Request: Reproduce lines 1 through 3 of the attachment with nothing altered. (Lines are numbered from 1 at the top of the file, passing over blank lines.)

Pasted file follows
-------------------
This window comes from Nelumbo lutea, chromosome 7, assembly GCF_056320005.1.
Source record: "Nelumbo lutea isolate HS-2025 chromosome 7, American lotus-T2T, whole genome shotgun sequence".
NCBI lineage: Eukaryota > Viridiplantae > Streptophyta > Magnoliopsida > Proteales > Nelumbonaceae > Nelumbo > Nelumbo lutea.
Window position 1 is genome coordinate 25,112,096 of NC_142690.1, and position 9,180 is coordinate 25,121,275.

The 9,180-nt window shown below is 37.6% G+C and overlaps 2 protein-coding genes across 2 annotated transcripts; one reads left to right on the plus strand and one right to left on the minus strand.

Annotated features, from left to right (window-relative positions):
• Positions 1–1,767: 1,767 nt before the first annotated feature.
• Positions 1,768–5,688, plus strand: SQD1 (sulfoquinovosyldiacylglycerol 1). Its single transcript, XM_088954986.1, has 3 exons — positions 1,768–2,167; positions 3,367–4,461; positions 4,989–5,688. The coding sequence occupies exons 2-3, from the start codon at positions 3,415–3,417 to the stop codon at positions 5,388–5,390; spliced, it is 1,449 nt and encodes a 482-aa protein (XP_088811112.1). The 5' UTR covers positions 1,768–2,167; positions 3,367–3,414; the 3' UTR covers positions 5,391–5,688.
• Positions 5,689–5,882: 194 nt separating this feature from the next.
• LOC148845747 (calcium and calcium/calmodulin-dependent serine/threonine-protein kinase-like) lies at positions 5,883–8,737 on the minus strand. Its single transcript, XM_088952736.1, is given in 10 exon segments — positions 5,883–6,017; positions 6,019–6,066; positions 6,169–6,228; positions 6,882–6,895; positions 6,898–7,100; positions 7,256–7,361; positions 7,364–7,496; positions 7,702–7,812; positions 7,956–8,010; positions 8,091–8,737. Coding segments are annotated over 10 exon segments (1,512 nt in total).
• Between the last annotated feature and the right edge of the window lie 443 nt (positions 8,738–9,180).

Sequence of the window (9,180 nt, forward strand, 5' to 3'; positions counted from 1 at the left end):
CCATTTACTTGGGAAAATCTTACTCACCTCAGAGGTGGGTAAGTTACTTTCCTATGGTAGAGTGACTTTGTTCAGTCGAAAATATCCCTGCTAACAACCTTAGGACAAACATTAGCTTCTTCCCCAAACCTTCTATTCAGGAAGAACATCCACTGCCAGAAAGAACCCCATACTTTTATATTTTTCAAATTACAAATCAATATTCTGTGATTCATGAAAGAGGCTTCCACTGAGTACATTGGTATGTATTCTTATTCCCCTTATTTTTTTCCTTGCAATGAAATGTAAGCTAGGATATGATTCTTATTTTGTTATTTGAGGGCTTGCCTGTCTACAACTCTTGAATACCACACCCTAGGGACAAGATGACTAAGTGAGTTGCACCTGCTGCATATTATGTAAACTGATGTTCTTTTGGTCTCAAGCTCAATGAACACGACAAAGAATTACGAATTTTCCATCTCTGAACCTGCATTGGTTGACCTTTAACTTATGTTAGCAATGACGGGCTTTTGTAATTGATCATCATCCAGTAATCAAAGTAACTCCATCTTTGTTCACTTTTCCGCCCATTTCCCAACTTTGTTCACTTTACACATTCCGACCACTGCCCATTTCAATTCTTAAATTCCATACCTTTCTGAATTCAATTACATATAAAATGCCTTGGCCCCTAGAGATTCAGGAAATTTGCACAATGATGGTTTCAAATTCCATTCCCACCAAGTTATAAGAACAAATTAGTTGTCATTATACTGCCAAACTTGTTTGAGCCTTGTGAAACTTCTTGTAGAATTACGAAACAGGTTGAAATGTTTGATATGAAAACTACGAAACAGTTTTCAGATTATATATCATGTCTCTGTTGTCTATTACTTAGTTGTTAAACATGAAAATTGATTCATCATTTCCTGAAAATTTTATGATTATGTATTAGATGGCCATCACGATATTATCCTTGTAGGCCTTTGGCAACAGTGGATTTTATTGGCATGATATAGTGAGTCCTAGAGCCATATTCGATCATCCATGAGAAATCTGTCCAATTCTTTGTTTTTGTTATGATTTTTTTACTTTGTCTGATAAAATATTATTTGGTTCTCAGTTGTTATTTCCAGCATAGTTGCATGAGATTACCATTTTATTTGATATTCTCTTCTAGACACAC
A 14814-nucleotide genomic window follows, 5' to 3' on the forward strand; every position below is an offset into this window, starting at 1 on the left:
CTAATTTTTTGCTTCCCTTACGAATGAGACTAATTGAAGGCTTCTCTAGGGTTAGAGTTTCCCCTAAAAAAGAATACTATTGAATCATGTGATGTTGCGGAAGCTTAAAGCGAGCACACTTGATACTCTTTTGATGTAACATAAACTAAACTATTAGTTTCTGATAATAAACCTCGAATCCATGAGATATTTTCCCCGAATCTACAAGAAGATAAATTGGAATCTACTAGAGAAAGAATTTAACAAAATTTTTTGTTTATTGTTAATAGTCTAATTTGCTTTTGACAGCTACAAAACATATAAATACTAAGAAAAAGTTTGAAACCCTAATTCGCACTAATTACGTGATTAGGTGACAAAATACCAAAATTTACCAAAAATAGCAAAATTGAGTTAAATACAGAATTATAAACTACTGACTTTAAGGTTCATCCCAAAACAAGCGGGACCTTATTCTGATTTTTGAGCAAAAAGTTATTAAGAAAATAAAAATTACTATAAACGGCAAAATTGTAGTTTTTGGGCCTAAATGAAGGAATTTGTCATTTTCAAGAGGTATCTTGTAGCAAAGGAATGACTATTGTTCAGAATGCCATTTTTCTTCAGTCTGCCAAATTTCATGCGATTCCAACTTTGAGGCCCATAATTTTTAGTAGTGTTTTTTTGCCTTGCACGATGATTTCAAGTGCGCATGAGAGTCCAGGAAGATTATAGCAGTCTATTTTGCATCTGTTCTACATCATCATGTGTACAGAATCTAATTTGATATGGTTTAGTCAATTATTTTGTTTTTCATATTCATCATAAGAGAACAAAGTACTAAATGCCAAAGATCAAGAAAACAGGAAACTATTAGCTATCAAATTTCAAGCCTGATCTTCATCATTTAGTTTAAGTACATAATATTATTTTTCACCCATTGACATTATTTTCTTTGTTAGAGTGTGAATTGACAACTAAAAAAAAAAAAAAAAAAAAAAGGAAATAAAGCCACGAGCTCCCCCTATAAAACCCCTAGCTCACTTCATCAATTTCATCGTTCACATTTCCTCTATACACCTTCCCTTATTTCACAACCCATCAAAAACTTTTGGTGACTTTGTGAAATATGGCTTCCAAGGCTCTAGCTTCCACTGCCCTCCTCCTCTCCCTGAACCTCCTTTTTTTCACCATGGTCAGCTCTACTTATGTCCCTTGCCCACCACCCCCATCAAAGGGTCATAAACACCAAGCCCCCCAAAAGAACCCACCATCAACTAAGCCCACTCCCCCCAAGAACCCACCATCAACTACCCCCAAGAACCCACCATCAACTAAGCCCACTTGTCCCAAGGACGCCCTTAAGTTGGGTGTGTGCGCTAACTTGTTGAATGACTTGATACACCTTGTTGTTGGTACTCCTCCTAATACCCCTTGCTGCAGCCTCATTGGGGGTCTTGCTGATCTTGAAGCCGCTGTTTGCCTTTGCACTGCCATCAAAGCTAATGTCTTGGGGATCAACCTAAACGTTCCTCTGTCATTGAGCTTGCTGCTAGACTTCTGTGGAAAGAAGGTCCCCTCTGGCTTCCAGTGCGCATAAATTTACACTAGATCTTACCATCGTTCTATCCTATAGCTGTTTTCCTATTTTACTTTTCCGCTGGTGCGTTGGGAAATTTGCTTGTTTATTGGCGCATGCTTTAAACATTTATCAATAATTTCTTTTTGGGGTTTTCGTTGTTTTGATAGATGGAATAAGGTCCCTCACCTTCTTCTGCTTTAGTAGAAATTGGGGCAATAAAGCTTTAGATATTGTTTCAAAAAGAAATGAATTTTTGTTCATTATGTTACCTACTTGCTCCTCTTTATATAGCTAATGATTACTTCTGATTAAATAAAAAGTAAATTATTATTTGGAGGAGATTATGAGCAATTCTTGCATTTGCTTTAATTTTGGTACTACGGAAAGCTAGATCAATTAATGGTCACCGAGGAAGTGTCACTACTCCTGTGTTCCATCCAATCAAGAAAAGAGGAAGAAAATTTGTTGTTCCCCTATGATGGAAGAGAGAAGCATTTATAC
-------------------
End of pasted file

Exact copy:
This window comes from Nelumbo lutea, chromosome 7, assembly GCF_056320005.1.
Source record: "Nelumbo lutea isolate HS-2025 chromosome 7, American lotus-T2T, whole genome shotgun sequence".
NCBI lineage: Eukaryota > Viridiplantae > Streptophyta > Magnoliopsida > Proteales > Nelumbonaceae > Nelumbo > Nelumbo lutea.